This Treat Is A Breakfast Staple In New Orleans! Have You Tried One?

It may seem daunting, whipping up a batch of these, but it’s surprisingly simple and the tasty morsels you get in the end are worth it!

A traditional New Orleans Beignet covered in powdered sugar

This indulgent treat is one steeped in tradition, as it was officially declared the state doughnut of Louisiana in 1986. The beignet (meaning “bump”) was brought to America from France and became popular in New Orleans-Creole cooking in the 1700s; now it’s a recognizable and highly sought-after breakfast or dessert. It is typically eaten with chicory coffee or cafe-au-lait and now you can make it in the comforts of your own home!

A traditional New Orleans Beignet covered in powdered sugar
A traditional New Orleans Beignet covered in powdered sugar


(Yields approx. 45)


  • 3 teaspoons (or 1 package) active dry yeast
  • 1/2 cup warm water, 110-115º F
  • 1 cup evaporated milk
  • 1/3 cup sugar
  • 1 egg
  • 4 1/4 cups self-rising flour
  • 1/4 cup butter, softened
  • 1/4 teaspoon salt
  • Canola (or peanut) oil, for frying
  • Powdered Sugar, topping


  1. In a large mixing bowl, fitted with a dough hook, dissolve the yeast in warm water. Then add milk, butter, egg, sugar, flour and salt. Mix until smooth and doughyit should be sticky.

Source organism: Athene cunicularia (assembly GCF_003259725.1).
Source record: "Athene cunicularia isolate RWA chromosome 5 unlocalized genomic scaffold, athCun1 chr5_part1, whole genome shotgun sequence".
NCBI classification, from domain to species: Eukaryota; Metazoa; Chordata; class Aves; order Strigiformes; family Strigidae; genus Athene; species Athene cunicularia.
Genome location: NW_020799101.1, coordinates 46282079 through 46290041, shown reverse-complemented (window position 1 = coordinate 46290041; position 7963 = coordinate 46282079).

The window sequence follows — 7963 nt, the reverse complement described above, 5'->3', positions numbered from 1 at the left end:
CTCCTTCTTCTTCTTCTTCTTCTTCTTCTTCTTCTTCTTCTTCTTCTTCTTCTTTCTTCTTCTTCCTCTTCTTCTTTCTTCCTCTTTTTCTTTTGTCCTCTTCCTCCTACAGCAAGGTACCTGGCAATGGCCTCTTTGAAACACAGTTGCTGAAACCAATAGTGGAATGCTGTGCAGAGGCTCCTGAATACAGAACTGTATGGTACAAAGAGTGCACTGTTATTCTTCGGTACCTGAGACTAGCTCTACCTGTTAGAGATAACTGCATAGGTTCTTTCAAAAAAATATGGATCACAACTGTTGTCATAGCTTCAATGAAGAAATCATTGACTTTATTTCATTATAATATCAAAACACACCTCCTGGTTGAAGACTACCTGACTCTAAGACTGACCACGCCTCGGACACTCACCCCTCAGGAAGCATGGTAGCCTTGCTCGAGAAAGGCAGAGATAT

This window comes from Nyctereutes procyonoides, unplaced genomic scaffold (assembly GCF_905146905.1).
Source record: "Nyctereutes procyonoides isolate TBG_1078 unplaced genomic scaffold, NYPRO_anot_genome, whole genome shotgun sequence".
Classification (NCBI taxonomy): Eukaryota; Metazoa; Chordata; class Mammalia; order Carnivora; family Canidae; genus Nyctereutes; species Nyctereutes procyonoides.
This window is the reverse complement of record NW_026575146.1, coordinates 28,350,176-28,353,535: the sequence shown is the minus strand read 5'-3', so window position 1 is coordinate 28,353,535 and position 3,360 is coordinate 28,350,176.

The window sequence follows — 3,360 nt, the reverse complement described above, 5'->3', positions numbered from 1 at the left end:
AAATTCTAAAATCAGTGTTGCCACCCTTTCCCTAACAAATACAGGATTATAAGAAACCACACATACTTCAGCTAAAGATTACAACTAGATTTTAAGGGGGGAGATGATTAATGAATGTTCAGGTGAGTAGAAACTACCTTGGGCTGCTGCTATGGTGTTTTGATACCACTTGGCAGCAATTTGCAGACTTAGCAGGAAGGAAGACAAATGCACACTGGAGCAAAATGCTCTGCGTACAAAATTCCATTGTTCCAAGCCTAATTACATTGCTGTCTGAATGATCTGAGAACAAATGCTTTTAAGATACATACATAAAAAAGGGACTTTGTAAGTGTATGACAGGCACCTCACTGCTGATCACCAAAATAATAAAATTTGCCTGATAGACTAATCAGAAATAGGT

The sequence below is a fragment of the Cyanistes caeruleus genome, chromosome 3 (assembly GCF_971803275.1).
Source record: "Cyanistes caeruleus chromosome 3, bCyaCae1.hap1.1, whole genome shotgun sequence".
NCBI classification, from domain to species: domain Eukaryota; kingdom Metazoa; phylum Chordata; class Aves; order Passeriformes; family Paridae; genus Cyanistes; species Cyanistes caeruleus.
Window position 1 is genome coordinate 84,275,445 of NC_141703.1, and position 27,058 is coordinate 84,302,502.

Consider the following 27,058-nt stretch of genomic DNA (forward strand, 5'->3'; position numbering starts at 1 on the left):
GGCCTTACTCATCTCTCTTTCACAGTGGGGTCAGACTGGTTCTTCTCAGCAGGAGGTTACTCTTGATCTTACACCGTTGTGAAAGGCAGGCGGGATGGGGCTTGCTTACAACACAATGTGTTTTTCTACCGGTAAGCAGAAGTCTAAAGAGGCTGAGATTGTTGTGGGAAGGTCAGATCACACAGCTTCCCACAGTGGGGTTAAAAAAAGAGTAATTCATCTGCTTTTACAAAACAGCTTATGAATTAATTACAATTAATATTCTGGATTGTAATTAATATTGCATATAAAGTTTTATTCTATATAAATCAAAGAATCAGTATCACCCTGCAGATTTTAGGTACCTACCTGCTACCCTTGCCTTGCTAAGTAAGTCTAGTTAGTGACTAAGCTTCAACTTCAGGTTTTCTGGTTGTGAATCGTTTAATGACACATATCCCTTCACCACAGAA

2. Place dough in a lightly oiled bowl and cover with plastic wrap. Refrigerate for at least 4 hours, or overnight.
  3. Punch down the dough and turn it out onto a lightly floured surface. Roll into a 1/4-1/2-inch thick rectangle. Cut into 2-3-inch squares.
  4. In a large pot (or deep fryer) heat oil to 375º F (enough so that the beignets can float, about 3 inches).
  5. Gently place beignets in the oil and fry for 2-3 minutes, flipping them in the middle. They should rise to the surface and be puffed up and golden brown on both sides. (Tip: if beignets don’t float or puff up, the oil is not hot enough.)
  6. Remove the beignets using a slotted spoon and drain on a plate of paper towels.
  7. Sprinkle generously with powdered sugar and serve warm.

Optional: Beignet dough keeps for up to a week in the fridge (or can be frozen), just remember to punch down before using.

Recipe adapted from Taste of Home

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